Group Sales Meets Corporate Sponsorship

It might seem, at first, that Group Sales and Corporate Sponsorship are worlds away from each other. However, they can work together to sell tickets AND get donations.

Perhaps the easiest way to start is to institute a Corporate Discount Program offering ticket discounts to a few of the large businesses in the area. A good way to go about this is to get together with the staff member(s) who are in charge of sponsorships and inquire about the biggest donor businesses but ALSO the businesses that they have as prospects.

Most likely, the business will offer a discount to their employees more readily than contribute funds. The more employees that take advantage of the discount will show the head honchos that your organization is something that the employees care about and they should become a sponsor.

This approach requires that the Group Sales and Corporate Sponsoship staff work together as a team and share information. The typical guarded nature that both parties have about contacts must be shed to get the most out of the effort.

Service Fees

I will be the first to tell you that I am not a fan of service fees. They seem to be on everything nowadays.
I AM, however, a fan of service fees on group ticket orders. I generally think they shouldn’t be above $5 for regular orders with perhaps the option for a higher rate if someone wants their tickets overnighted or something similar.
If your order were 2 or 3 tickets, yes, that would seem high. But on an order of 50 tickets; not so much. Also, if you’re not tracking your postage use, you should. You’ll find out quite quickly that mailing all of those little padded envelopes chock-full of tickets can cost a pretty penny.
Just be sure that your ticketing system allows you to manually subtract that fee if necessary.

Moving Day…

So, I moved the blog to WordPress. I find it to be much more user-friendly and it has STATS!!! So I’ll be able to tell how many of my millions of fans are reading this each day…

Contracts: Really Important

It is amazing to me how many arts organizations still don’t use or require any kind of contract for their group sales. A signed contract is necessary both to protect the organization and the group.

Information the Contract Should Include (at the minimum):
1. Number of tickets
2. Seating location(s)
3. Payment due date(s)
4. Terms of Agreement

Your terms of agreement could include anything from return/exchange policies, to what will happen if payment is not made on time. Your organization’s regular single ticket policy is a good place to start in formulating this.

It is also important to make sure that your group leader actually signs the contract and returns it to you. An unsigned contract is as good as null.

Having Beginner’s Mind

Another great video clip. Not necessarily directly related to Group Sales, but an interesting commentary about how to think.

“Look from the person out, rather than from the organization in.” – Paul Bennett (Creative Director of Ideo)

Sometimes thinking about the group experience can make us find ways to serve the group even better and thereby make that group want to come back.

I command thee…MARKET!

Here is a great video clip from Seth Godin (marketing mastermind).

[youtube=http://www.youtube.com/watch?v=xBIVlM435Zg]

Arts Marketing Isn’t Just for People with the Word “Marketing” in Their Job Title

Group Sales has always been a bit of a mis-nomer for me. In reality, we are “marketing” to groups rather than “selling.” Some larger Group Sales departments do have a bit more of a sales edge, but the vast majority of us are doing things on a smaller scale for mid- and small-size organizations.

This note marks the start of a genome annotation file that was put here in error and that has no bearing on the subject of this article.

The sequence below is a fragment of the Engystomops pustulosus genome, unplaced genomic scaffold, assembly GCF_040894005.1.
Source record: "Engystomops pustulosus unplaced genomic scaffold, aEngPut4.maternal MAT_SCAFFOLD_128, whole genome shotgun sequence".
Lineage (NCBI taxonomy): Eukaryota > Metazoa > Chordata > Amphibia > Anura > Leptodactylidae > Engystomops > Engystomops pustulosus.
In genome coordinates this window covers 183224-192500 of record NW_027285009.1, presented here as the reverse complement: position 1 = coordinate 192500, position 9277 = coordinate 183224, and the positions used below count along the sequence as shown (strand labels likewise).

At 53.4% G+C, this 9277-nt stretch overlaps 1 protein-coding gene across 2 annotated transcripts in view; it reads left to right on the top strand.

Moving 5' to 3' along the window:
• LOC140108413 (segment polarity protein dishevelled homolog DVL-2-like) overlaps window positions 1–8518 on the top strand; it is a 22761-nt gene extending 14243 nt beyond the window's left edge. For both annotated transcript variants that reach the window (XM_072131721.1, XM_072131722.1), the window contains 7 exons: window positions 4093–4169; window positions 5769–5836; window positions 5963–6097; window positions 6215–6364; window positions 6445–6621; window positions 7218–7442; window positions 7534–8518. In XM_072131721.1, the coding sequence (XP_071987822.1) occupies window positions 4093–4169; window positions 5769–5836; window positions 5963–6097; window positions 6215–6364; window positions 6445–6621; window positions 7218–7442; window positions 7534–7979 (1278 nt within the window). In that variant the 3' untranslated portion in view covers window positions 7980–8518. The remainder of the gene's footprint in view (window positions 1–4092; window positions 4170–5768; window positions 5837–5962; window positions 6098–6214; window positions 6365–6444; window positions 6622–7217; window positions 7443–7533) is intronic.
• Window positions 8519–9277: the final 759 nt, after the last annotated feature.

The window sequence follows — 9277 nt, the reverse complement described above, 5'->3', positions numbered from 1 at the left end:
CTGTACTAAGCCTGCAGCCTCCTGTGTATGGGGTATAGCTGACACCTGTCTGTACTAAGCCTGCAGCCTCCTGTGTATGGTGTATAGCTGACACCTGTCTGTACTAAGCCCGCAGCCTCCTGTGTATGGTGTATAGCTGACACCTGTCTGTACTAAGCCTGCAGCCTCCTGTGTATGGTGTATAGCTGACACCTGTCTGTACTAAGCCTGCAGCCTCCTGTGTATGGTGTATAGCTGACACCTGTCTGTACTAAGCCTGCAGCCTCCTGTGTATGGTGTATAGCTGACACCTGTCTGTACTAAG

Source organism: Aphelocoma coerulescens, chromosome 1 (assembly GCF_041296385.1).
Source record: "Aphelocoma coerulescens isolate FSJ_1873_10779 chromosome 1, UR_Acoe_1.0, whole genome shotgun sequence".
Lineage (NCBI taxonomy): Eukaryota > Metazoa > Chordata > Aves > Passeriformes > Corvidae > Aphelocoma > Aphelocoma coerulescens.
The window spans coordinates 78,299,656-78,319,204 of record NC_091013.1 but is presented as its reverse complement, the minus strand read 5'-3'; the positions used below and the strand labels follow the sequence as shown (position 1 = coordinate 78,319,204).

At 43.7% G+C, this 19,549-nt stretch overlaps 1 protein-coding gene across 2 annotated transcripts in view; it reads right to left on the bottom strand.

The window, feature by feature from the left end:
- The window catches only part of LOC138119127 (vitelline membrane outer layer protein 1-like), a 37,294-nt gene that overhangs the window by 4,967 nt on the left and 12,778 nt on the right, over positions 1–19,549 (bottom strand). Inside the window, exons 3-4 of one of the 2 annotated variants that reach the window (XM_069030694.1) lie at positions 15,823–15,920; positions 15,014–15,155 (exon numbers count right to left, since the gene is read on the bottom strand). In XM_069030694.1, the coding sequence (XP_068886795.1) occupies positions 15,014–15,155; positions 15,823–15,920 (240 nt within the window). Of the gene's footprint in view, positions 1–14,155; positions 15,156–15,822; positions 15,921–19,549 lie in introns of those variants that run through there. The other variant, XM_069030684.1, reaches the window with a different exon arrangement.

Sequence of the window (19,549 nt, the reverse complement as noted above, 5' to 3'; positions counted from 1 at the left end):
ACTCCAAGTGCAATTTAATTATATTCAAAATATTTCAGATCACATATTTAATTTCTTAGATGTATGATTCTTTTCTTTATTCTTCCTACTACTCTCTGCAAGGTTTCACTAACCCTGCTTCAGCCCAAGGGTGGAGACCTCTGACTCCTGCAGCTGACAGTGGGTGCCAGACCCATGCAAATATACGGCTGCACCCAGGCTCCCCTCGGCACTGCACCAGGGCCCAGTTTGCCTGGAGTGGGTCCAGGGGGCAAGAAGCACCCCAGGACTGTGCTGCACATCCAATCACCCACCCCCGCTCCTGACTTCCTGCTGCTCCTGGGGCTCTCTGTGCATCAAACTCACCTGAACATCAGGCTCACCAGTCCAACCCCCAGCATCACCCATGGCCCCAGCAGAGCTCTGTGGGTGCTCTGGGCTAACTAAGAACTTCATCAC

The 2007 Arts Marketing Conference is coming to Miami. Group Sales Managers should go as well as those people who have the word “marketing” in their job title. Valuable marketing ideas can come up that can be directly translated to Groups.

The more information and knowledge you have in your arsenal, the better!

Butts In Seats

Please excuse the language, but the primary goal of everyone who works for an arts organization is to get “butts in seats.” That is not to say that the goal is to make money (although that is part of it) but rather to expose as many people as possible to the arts.

In my experience, one of the major roadblocks that stands in the way of getting those “butts in seats” (especially for groups) is unfamiliarity with the arts. That unfamiliarity breeds a small amount of fear. Fear that they won’t understand what is going on. Fear that they’ll be bored. Fear that they won’t like it.

How do we overcome this fear? By providing FREE exposure to the arts.

Host a FAM and offer group leaders free tickets to one of your performances. If you’ve got an open dress rehearsal, invite them to that. Post video clips on YouTube and include them in e-blasts to groups. Invite group leaders to any outreach events that have a performance element.

I have yet to meet a group leader that was unhappy with a performance that they attended. If the group leader likes it, they are far more likely to bring a group of 50 to the next show. And all 50 of those people are going to like it too.

Offer an Incentive


Recently I recieved this e-blast from Minnesota Opera. While it was not sent from the Group Sales Department, it does show a great tactic: providing an incentive to take action in a timely manner.

This principal can easily be applied to groups. Offer something extra if groups place their order early. Have some seats to fill 2 weeks away from opening night? Add something extra for that last push for groups.

As with most people, some groups tend to wait until the last minute to place their order for fear that something else will come up. Making it worth their while to place their order early (or place it at all) can do wonders!

I’m Back!

Sorry for the long absence. International travels kept me busy for a while.